Cyrus McCormick Biography

Cyrus McCormick, an American industrialist and inventor, revolutionized agriculture with his invention of the mechanical reaper. Despite limited formal education, Cyrus displayed a natural talent for mechanics and took over his father’s project to build a reaper. Through numerous improvements and innovative business practices, he established the McCormick Harvesting Machine Company, which became the largest farm equipment manufacturing firm in the country. Even after facing competition and the destruction of his factory in the great Chicago fire, Cyrus rebuilt and expanded his business. Beyond his entrepreneurial success, Cyrus also played a significant role in Presbyterian causes and Democratic politics. His contributions to the mechanization of agriculture will forever be remembered.

Quick Facts

  • Also Known As: Маккормик, Сайрус
  • Died At Age: 75
  • Family:
    • Spouse/Ex-: Nancy Fowler McCormick
    • Father: Robert McCormick
    • Siblings: Leander J. McCormick
    • Children: Cyrus McCormick, Harold Fowler McCormick, Jr.
  • Philanthropists
  • Business People
  • Died on: May 13, 1884
  • Place of death: Chicago
  • Founder/Co-Founder: International Harvester, McCormick Theological Seminary, Navistar International

Childhood & Early Life

Cyrus Hall McCormick was born on February 15, 1809, in Rockbridge County, Virginia, U.S. His parents were Robert McCormick, a farmer and inventor, and Mary Ann “Polly” Hall. He was the eldest of eight children in his family. Despite receiving limited education from local schools, Cyrus showed a creative edge from a young age and spent most of his time in his father’s workshop. His father, Robert, had invented several practical farm implements but had failed in his attempt to build a successful reaping machine.


In 1831, when Robert gave up on the idea, Cyrus took on the task of building a reaper. After making several changes to his father’s original design, Cyrus successfully constructed a reaping machine and demonstrated it in Virginia in 1831. He continued to work on improving the machine, increasing its capacity and enhancing its mechanism. In June 1834, he patented the invention, but was unable to sell any machines as they were unable to handle varying conditions.

The McCormick family also had an iron foundry and operated in the metal smelting business. However, they faced financial difficulties, which culminated in the Panic of 1837, causing the foundry to fail and leaving the family in debt. Cyrus then focused on further improving his mechanical reaper in order to turn it into a business. In 1844, he sold 50 reapers after continuously working to enhance the machine.

In 1845, Cyrus patented a second design of his improved reaper and in 1847, he established a factory in Chicago with financial help from the mayor, William Ogden. The factory, known as the McCormick Harvesting Machine Company, sold 800 machines in its first year. However, Cyrus faced competition regarding patent issues with other inventors. In 1848, his patent renewal request was denied, and the basic machine passed into the public domain. To overcome his competitors, Cyrus implemented innovative business practices and used creative marketing techniques to boost sales.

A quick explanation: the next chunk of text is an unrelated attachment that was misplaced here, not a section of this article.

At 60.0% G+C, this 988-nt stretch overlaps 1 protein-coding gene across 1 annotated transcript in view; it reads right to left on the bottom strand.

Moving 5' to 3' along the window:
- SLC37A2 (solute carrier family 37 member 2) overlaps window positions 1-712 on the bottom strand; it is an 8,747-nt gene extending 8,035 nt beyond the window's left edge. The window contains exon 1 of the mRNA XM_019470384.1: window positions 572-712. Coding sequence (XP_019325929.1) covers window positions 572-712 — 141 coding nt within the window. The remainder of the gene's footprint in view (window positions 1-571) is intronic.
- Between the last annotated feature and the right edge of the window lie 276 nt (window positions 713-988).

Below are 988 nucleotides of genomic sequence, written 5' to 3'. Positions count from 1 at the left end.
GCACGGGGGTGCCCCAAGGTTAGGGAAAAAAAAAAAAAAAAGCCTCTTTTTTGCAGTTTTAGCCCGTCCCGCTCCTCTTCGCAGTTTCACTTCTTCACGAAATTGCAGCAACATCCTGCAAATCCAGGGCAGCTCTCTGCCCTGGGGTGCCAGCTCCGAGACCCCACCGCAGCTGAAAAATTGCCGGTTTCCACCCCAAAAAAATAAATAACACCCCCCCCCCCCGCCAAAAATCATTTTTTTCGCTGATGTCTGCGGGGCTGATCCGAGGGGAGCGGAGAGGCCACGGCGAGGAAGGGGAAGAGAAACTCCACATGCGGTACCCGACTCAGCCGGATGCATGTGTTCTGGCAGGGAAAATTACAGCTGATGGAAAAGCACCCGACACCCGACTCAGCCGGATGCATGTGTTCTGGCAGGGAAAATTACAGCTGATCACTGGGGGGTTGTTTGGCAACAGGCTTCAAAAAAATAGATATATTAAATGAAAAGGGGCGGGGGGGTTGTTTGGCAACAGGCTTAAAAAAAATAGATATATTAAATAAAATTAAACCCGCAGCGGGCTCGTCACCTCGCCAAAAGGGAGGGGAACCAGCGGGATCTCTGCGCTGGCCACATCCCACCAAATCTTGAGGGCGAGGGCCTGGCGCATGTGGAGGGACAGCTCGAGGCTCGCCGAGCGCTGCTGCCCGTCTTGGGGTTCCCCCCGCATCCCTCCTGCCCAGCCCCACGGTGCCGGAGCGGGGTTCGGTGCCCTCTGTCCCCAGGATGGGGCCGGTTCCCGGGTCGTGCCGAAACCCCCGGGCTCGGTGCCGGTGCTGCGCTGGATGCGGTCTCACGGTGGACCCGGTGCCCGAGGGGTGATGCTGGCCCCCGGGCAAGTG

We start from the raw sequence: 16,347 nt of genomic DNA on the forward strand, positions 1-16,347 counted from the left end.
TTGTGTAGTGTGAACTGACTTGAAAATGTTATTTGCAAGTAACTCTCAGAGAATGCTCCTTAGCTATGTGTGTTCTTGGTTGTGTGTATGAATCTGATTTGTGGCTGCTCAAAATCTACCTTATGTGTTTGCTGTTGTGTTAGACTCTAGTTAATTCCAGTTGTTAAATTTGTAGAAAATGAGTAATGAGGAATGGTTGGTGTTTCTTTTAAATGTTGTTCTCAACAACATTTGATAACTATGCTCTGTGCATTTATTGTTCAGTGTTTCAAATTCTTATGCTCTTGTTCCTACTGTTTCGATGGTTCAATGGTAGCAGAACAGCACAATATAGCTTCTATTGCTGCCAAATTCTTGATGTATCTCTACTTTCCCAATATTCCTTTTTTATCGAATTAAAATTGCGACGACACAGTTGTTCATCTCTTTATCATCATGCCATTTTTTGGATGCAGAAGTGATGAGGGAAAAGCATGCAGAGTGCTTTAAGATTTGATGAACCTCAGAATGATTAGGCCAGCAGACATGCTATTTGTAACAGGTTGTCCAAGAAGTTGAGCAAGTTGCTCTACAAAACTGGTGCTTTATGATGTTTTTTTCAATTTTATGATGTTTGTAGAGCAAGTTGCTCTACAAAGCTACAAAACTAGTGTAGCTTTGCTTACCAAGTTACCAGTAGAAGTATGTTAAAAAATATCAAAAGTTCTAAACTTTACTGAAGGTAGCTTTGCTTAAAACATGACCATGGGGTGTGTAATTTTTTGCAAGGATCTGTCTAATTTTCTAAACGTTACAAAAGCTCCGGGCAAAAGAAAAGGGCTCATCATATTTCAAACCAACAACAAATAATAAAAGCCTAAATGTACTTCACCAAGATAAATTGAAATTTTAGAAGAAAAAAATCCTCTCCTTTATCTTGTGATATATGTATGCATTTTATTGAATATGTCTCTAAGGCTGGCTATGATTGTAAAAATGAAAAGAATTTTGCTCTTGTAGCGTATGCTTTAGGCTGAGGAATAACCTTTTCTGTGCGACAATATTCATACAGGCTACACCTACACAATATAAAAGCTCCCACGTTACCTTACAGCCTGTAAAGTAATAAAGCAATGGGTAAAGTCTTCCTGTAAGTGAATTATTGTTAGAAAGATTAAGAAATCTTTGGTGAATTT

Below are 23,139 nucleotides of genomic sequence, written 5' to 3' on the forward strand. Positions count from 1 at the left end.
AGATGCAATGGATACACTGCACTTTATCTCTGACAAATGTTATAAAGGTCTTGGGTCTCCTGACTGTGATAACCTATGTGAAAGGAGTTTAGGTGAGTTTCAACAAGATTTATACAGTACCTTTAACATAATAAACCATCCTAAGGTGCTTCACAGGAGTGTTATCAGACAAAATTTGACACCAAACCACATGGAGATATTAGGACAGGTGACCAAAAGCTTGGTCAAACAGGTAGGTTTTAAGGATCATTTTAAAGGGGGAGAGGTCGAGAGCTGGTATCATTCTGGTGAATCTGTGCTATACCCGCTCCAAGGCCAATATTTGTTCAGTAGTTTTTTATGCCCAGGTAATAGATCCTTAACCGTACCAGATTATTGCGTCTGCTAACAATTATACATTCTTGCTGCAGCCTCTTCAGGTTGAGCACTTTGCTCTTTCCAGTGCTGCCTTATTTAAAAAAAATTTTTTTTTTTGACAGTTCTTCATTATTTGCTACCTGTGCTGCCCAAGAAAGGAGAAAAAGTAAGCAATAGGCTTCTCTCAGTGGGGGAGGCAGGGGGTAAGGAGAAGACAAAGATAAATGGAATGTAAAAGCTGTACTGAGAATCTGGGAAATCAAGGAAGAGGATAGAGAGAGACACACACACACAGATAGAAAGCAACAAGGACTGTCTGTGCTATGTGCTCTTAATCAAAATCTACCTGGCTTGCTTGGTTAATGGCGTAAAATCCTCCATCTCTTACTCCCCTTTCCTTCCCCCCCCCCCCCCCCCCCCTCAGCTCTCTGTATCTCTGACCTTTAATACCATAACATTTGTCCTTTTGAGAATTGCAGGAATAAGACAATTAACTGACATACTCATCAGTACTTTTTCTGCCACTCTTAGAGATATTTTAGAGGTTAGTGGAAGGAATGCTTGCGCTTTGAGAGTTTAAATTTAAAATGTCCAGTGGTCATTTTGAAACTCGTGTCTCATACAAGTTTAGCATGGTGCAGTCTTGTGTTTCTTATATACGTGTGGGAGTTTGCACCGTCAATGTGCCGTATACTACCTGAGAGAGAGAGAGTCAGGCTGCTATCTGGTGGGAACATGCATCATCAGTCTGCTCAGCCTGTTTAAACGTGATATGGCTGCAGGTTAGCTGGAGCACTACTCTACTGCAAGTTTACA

With the development of railroads, Cyrus expanded his business and introduced his mechanical reapers to European farmers. By 1856, the McCormick Company was selling over 4,000 machines a year.

During the Great Chicago Fire of 1871, the McCormick factory was destroyed. However, Cyrus’s wife encouraged him to rebuild the company, and in 1873, a new factory was opened with increased capacity. Cyrus handed over control of the company to his son, Cyrus McCormick, Jr., in 1880.

Major Works

Cyrus McCormick’s most significant contribution was his invention of the first commercially successful reaping machine, which effectively mechanized grain harvesting. This invention revolutionized the agricultural industry by increasing productivity and reducing the reliance on manual labor. He established his own reaper manufacturing factory in Chicago in 1847, which became a leader in producing agricultural equipment.

Awards & Achievements

In 1851, McCormick’s reaper won the Gold Medal at the Crystal Palace Exhibition in London. In 1878, he was elected to the prestigious French Academy of Sciences for his contributions to agriculture. In 1975, Cyrus McCormick was inducted into the Junior Achievement U.S. Business Hall of Fame.

Personal Life & Legacy

In January 1858, Cyrus McCormick married Nancy “Nettie” Fowler, his secretary. They had seven children together. In his later years, Cyrus suffered from paralysis and passed away on May 13, 1884, at his home in Chicago, Illinois. He was buried in Graceland Cemetery. In addition to his contributions as an inventor and industrialist, McCormick was also involved in philanthropic activities and played an active role in the Presbyterian Church and the Democratic Party. He was the principal benefactor in establishing the McCormick Theological Seminary in Chicago.

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